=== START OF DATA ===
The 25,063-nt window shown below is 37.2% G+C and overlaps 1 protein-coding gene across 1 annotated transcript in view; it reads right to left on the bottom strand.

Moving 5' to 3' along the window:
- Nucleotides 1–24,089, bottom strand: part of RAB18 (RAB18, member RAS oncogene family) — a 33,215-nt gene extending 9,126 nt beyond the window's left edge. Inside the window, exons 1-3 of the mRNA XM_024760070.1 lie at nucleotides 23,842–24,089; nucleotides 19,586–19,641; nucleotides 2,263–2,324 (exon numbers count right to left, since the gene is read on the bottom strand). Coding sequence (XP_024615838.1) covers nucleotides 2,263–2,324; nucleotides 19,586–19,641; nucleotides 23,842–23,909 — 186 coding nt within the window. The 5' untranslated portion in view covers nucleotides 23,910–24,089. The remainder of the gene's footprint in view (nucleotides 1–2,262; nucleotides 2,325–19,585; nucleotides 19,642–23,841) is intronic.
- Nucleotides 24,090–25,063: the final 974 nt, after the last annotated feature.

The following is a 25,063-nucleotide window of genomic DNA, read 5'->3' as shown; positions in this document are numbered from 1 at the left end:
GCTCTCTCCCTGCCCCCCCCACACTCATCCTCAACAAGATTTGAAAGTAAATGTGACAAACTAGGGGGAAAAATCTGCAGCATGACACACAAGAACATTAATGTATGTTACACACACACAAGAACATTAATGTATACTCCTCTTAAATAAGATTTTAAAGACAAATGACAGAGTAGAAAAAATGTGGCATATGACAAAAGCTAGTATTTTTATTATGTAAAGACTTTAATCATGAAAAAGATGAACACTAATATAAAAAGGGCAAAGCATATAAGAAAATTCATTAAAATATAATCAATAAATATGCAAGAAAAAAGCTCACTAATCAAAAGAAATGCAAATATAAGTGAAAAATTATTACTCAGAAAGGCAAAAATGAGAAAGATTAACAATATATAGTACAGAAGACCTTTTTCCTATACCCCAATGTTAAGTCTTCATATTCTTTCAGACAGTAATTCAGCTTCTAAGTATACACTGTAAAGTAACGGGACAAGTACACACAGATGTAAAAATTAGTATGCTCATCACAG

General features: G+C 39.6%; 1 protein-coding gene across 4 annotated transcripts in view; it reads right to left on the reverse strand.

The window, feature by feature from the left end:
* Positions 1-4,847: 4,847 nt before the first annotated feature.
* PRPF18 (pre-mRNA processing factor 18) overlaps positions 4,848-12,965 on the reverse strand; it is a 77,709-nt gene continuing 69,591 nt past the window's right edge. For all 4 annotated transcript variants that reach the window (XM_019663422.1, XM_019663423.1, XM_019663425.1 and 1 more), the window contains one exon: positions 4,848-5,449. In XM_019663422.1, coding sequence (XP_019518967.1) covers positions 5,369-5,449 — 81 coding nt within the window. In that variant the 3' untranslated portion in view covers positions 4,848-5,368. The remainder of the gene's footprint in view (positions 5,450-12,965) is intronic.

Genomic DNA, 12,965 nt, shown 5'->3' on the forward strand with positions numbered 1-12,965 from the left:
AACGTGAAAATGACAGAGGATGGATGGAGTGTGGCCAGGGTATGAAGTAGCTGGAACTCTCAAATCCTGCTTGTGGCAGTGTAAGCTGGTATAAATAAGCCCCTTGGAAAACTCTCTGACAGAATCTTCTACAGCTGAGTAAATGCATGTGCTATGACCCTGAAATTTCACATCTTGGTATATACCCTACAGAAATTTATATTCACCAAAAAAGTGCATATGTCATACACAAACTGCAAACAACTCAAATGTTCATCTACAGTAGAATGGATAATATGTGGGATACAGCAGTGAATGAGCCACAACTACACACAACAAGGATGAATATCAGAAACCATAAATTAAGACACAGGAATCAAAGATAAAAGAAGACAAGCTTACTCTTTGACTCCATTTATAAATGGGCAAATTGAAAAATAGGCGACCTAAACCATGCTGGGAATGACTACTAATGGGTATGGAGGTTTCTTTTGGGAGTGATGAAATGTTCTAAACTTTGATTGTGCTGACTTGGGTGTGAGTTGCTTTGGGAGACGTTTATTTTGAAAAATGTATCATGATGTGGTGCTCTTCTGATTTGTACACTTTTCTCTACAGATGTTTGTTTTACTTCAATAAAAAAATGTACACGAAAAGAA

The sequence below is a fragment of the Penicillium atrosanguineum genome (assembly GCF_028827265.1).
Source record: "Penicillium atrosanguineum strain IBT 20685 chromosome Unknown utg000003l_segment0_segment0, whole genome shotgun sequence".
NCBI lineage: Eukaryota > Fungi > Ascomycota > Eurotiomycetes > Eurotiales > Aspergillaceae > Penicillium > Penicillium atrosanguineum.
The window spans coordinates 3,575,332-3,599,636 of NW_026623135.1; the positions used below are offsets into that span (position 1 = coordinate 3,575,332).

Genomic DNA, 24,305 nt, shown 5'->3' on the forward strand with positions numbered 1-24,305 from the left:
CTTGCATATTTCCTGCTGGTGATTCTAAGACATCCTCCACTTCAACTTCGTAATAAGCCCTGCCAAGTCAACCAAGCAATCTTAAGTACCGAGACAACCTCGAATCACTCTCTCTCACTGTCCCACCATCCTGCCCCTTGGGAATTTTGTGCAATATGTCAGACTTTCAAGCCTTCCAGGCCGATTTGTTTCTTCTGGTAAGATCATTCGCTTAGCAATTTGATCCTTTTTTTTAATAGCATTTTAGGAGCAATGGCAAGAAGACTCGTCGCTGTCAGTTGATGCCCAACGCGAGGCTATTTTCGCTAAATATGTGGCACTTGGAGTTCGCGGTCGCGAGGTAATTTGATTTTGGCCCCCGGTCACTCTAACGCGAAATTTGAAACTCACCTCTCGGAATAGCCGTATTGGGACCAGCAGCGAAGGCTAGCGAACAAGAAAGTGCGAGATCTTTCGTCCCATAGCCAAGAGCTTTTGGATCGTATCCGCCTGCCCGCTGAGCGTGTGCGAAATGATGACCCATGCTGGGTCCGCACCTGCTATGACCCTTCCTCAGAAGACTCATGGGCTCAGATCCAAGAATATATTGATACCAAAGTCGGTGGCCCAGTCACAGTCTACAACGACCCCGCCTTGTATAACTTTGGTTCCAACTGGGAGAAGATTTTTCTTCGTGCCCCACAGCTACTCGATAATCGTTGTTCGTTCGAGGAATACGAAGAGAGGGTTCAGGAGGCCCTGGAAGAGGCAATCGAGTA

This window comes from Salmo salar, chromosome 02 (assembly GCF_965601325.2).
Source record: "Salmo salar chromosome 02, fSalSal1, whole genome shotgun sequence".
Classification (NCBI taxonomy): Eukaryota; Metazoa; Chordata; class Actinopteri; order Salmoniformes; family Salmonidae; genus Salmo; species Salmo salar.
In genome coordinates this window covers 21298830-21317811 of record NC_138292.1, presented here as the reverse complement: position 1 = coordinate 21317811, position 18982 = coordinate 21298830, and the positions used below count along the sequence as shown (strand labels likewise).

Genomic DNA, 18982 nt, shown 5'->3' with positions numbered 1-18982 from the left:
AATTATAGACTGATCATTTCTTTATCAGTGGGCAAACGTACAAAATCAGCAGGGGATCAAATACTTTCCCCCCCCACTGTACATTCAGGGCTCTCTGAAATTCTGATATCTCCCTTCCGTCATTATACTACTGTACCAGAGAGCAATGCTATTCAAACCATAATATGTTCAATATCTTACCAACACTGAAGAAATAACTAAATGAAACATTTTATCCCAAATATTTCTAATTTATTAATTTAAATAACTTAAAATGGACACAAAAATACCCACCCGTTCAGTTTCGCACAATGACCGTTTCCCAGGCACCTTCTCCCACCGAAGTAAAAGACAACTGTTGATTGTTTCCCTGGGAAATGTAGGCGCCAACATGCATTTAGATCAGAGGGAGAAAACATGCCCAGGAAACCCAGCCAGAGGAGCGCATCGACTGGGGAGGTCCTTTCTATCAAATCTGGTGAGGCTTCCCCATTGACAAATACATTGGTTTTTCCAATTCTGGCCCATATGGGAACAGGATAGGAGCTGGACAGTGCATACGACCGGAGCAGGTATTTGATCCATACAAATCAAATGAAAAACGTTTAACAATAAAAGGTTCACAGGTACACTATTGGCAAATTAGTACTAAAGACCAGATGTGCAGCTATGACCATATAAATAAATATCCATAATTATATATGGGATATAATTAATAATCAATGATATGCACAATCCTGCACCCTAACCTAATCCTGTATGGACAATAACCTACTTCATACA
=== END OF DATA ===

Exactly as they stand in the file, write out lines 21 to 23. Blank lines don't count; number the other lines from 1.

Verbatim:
Classification (NCBI taxonomy): Eukaryota; Metazoa; Chordata; class Actinopteri; order Salmoniformes; family Salmonidae; genus Salmo; species Salmo salar.
In genome coordinates this window covers 21298830-21317811 of record NC_138292.1, presented here as the reverse complement: position 1 = coordinate 21317811, position 18982 = coordinate 21298830, and the positions used below count along the sequence as shown (strand labels likewise).

Genomic DNA, 18982 nt, shown 5'->3' with positions numbered 1-18982 from the left: